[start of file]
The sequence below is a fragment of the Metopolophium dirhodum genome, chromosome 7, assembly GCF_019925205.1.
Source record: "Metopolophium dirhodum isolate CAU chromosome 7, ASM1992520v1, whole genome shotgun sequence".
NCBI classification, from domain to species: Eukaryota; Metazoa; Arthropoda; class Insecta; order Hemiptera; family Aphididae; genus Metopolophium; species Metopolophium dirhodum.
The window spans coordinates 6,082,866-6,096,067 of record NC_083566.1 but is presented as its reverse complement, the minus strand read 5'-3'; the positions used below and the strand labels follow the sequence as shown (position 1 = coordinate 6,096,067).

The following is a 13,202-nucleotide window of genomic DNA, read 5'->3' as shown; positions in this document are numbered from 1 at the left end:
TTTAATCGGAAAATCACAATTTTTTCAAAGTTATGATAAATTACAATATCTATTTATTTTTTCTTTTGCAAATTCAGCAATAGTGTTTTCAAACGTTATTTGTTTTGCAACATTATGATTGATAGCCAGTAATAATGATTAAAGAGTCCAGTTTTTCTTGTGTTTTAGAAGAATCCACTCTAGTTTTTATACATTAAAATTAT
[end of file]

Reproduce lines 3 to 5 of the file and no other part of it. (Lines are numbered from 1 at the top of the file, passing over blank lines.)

NCBI classification, from domain to species: Eukaryota; Metazoa; Arthropoda; class Insecta; order Hemiptera; family Aphididae; genus Metopolophium; species Metopolophium dirhodum.
The window spans coordinates 6,082,866-6,096,067 of record NC_083566.1 but is presented as its reverse complement, the minus strand read 5'-3'; the positions used below and the strand labels follow the sequence as shown (position 1 = coordinate 6,096,067).

The following is a 13,202-nucleotide window of genomic DNA, read 5'->3' as shown; positions in this document are numbered from 1 at the left end: